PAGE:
My pragmatic view on multimedia container formats

This post is brought to you by a conversation in #amarok between me, jefferai and eean. I titled it as it is because I don’t intend to write about specific audio or video encoding formats; their are waaay out of my league, especially the video ones, and I only know a bit of theory behind the audio compressions, lossy and lossless, but nothing good enough even to compare different compressions beside a few superficial functional details.

I also call it pragmatic because what I’m going to write about is not geared toward ethics, nor it can be considered critical as I don’t know all the possible alternative choices that could have been taken, nor I know the intimate details of all the formats I’ll name. What I learnt about the formats I learnt through my work on xine and little more, so it’s not really technical either.

First of all, I’m gonna say it right now: I’m biased toward the QuickTime/MP4/ISO Media; this is due to a few different factors I’m going to explain in this post, but the main one would be that this is the only format that, since I started working on xine, gave me only one single bug (which was also easy to fix, but lets leave that alone for now).

To quote from MultimediaWiki, the QuickTime format and derived formats are the ones that are specified in the tiniest detail; unfortunately they are also often specified in conflicting ways. This is certainly a problem, but the need for translation in more human language also allows to have different interpretations that are more useful than a single specification that phrases important information badly (a non-multimedia example of these two cases are the ELF format and the symbols’ versioning description on Ulrich Drepper page, or the fantastic OpenDocument format that is still defined in incompatible ways between OpenOffice and KOffice).

The most common video container format is certainly the AVI (Audio and Video Interleaved) that was introduced by Microsoft; this format was an hack to begin with; the wat it works is probably more sheer luck rather than design ideas. It’s not unlikely that a player has to cope with broken AVI files to be useful to users. An AVI file does not cope well with multiple streams (it can somehow handle two audio streams in a single file, but very few players support that), and has no way to handle soft subtitles nicely. Beside, it has little or no metadata.

The common free alternative is of course Xiph’s Ogg; unfortunately to begin with they don’t support all possible stream types: you can’t use, for instance, mp3s or xvid streams. To fill this hole there was a nasty hack called Ogg Media that uses partly incompatible extensions that allows more stream types to be used, this adds one more check to do between these two formats; in addition to this, every stream type in Ogg files require a different header, and thus a different parser. This for instance causes xine to require libtheora presence to parse the Theora headers and extract the raw stream from the Ogg container.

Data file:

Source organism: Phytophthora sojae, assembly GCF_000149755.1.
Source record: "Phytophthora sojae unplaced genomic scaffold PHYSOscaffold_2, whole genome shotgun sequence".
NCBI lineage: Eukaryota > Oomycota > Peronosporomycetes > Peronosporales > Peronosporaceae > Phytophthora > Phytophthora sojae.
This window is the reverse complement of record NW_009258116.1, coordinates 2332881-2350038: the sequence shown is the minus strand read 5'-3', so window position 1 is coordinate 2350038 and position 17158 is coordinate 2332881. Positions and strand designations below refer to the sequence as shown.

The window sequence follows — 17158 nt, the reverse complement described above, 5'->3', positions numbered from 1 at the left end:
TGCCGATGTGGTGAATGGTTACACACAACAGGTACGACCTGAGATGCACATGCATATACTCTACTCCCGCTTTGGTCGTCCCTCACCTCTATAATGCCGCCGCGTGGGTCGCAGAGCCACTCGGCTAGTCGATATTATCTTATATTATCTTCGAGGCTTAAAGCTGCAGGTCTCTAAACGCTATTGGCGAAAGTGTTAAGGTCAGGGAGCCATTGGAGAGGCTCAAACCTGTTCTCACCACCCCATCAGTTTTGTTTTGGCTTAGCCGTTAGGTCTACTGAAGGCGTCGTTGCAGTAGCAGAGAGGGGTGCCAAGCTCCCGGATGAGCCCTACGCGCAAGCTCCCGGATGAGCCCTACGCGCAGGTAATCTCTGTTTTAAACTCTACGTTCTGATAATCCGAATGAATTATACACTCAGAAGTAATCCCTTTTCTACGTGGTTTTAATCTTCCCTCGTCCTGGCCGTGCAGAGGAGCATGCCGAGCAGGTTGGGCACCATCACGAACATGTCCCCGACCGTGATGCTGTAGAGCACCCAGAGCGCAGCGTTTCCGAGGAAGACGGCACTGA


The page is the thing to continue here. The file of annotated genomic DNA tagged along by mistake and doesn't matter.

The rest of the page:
A more viable alternative is the Matroska Video container (MKV); it supports basically ant format out there, it also allows to add multiple streams, and subtitles, even in really fancy formats, so it’s quite nice. Unfortunately its implementation is far from trivial; it is based upon the EBML format, that is the corresponding format to XML for binary files, extensible, yeah, but complex too. There are two reference libraries, libebml and libmatroska, that allows an easy access to Matroska files, but the libraries are C++ based and require a pretty sensible implementation of this language to work correctly, and are not welcome on many multimedia related projects. Both FFmpeg’s libavformat and xine’s implementation are quite broken; MPlayer’s also improved lately, but has its own troubles, as far as I know; VLC is certainly the best option in this.

Luca repeated me a few times to look at nut, but that’s not exactly a common format.

Even if the QuickTime format has a few idiotic flaws, like QT components themselves not able to cope with the specifics extensions like mdhd atom version 1, which also extends to FrontRow and iTunes on OSX, limiting to a few minutes the maximum lenght of a video stream when using high precision fractional timebases, like FFmpeg does, I find them less messy than the problems declared above; add to that the almost universal availability of players for this format, and you might understand why I like it better than other formats.

Also there are other things like the seektables allowing decently perfect seeking, and the fact that we got more than one Free implementation of muxers and demuxers; FFmpeg being one, then there is mpeg4ip package under MPL, as free as that is free; and finally gpac.

Unfortunately the metadata support for this format is far from trivial, contrary to vorbiscomments, but it’s also easier than ID3v2, although of this one we have already enough implementations as free software (not always good, complete and compatible with each other). For mpeg4 files, there is libmp4v2, but it’s MPL licensed so GPL incompatible, that’s why distributions don’t enable read/write support on Amarok.

To cut this entry now, that I’m again writing from the E61 while watching I, Robot for the second time, I just want to say that from a purely practical point of view, Apple’s format is the logical choice to share audio/video files between platforms.

And I think Will Smith is a great actor.